Climate change conference frustrating and disappointing - Tuvalu PM
The prime minister of Tuvalu says the recent climate change conference in Poland was disappointing and frustrating, and showed a lack of urgency to combat climate change.
The prime minister of Tuvalu says the recent United Nations climate change conference in Poland was disappointing and frustrating, and showed a lack of urgency to combat climate change.
Enele Sopoaga says climate change is very real for the people of Tuvalu, with some having to abandon their homes on the outer islands.
But he says major industrial nations have wound back their targets, rather than increasing them - showing a complete disregard for people of Tuvalu already being affected by climate change. Mary Baines spoke to him.
ENELE SOPOAGA: It was very disappointing and quite frustrating in that the elements of urgency in fulfilling commitments, they have just disappeared from the radar. People are talking more about industries rather than serving the peoples of the world, but particularly island countries that are most vulnerable to the impacts of climate change. Now the delegations are focusing on systems and industries and that sort of thing, but giving no care at all to the plight that is being faced by the people on the ground in countries like my own, in Tuvalu. There is no sense of urgency to deal with climate change and we know this year is recorded as the year with the highest output of CO2 gases after having gone through the first commitment period of the kyoto protocol it is very, very sad to see this is happening. In fact, humanity is contributing more. There is no benefit, no environmental benefit to the world by global efforts to reduce greenhouse gas emissions.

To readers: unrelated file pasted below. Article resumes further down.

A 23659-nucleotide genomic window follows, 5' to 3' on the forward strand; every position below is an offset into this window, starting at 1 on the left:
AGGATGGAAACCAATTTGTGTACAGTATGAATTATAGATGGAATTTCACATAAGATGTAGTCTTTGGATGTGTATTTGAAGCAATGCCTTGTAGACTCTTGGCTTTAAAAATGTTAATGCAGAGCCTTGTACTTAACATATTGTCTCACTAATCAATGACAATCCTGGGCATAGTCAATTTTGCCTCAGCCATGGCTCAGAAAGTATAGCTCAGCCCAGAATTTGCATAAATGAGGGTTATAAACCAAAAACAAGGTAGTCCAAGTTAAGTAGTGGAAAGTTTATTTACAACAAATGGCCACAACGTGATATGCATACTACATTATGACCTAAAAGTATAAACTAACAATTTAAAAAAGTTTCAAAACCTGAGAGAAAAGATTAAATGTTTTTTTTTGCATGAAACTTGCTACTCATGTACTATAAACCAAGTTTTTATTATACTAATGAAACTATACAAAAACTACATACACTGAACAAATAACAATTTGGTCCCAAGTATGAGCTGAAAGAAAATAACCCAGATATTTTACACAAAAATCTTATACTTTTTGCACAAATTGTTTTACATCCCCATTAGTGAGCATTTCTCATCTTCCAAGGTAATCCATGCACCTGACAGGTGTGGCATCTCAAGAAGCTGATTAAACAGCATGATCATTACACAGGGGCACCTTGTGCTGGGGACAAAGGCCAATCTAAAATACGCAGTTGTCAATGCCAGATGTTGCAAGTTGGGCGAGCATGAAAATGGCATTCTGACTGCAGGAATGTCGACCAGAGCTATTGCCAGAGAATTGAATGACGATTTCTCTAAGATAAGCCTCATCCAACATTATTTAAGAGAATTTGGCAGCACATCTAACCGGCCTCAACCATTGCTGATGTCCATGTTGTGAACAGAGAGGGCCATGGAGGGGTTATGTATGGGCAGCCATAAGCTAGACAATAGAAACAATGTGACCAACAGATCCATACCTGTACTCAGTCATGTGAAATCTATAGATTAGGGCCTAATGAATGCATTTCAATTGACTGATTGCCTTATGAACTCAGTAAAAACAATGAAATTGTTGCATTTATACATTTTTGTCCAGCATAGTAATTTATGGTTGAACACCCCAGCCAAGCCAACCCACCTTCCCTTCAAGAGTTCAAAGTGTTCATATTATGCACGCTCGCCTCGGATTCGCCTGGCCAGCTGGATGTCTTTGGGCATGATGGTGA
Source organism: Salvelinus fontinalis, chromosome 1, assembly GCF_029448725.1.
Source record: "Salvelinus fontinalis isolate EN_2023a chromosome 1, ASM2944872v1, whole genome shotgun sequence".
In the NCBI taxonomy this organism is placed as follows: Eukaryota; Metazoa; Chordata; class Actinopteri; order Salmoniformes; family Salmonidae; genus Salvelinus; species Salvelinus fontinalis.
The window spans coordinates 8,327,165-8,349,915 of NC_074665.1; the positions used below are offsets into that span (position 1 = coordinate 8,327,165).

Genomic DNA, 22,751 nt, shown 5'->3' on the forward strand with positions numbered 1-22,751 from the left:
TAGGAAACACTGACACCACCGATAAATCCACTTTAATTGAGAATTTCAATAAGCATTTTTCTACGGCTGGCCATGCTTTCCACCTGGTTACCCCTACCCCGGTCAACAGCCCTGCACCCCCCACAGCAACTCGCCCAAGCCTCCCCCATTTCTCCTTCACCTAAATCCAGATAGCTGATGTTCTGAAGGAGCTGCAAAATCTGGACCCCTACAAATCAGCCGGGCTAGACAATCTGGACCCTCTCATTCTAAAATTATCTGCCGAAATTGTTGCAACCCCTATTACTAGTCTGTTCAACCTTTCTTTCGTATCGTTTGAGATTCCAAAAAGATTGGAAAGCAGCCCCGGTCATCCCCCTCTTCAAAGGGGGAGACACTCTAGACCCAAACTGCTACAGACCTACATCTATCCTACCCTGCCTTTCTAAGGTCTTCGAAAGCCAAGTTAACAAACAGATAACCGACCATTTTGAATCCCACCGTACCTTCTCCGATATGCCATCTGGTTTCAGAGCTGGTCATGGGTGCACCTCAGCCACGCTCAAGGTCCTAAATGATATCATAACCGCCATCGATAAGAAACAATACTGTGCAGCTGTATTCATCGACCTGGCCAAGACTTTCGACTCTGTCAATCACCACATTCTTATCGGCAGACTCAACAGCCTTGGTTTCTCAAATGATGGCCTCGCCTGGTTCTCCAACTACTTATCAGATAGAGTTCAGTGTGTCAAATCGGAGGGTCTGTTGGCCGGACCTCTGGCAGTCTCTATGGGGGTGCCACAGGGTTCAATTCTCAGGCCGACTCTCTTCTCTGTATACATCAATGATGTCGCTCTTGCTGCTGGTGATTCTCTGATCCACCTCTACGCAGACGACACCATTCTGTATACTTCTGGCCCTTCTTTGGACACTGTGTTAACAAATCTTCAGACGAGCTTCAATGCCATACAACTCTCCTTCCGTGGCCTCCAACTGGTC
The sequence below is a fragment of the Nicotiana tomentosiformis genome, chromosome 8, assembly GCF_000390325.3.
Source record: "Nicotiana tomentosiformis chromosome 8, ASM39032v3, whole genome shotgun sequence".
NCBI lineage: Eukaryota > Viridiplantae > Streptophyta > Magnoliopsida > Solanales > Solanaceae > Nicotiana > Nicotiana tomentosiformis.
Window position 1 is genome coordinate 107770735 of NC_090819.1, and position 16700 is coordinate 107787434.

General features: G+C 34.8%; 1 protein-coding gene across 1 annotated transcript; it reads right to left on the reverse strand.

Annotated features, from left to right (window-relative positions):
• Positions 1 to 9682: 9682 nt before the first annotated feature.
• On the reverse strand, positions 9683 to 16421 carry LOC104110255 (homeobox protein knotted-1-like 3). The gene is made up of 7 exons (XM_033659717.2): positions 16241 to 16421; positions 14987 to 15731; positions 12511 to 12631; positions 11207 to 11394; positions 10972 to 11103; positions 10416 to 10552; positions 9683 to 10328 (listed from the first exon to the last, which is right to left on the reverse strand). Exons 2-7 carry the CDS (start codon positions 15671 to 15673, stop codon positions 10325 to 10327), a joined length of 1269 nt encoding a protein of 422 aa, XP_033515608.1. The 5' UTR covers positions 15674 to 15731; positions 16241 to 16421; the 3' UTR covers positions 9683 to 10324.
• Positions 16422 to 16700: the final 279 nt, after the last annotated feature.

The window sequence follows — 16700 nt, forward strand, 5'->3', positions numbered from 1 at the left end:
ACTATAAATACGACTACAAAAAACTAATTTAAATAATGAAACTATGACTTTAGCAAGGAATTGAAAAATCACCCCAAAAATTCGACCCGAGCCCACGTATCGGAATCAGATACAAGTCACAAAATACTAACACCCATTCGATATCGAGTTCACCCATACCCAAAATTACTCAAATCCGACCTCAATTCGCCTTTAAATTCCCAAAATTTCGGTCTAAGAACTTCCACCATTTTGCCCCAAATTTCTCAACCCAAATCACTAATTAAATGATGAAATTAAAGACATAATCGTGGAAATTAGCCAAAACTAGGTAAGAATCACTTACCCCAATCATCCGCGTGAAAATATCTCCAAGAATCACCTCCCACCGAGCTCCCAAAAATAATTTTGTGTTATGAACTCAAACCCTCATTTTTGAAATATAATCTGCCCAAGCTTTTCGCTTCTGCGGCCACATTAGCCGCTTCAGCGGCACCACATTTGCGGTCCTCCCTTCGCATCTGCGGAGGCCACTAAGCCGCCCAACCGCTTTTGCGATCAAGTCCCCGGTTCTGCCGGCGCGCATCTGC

MARY BAINES: Do you think countries like New Zealand and Australia are doing enough, and other Pacific nations? Do you think there's a lack of help?
ES: It's rather unfortunate and quite discouraging to see some of our colleagues in the region or near by are not fulfilling their commitments under the convention and under the Kyoto Protocol first commitment period. We would be more encouraged if we could see change in policies, particularly for parties to honour their commitments in the convention. It's going to affect everybody, wherever you are in the world and we see major events already happening, but of course some countries have more capability to cope with this than others, and certainly island countries like Tuvalu are totally at the mercy of these elements. We can't simply go on like this and allow the process of climate change to be driven by national interests and the corporate world.
MB: What do you make of suggestions that the people of Tuvalu can move somewhere else?
ES: People have said to me and to Tuvalu that perhaps we can start looking at options of relocation and resettlement. I want to make it very, very clear there's no way people are going to leave Tuvalu and nobody has the right to force the Tuvalu people to leave their islands and move to another place, no. That option is very offensive, very insulting. We want to continue to live in our islands with our culture and with all our livelihoods. We hope humanity will save Tuvalu in order to save the world.
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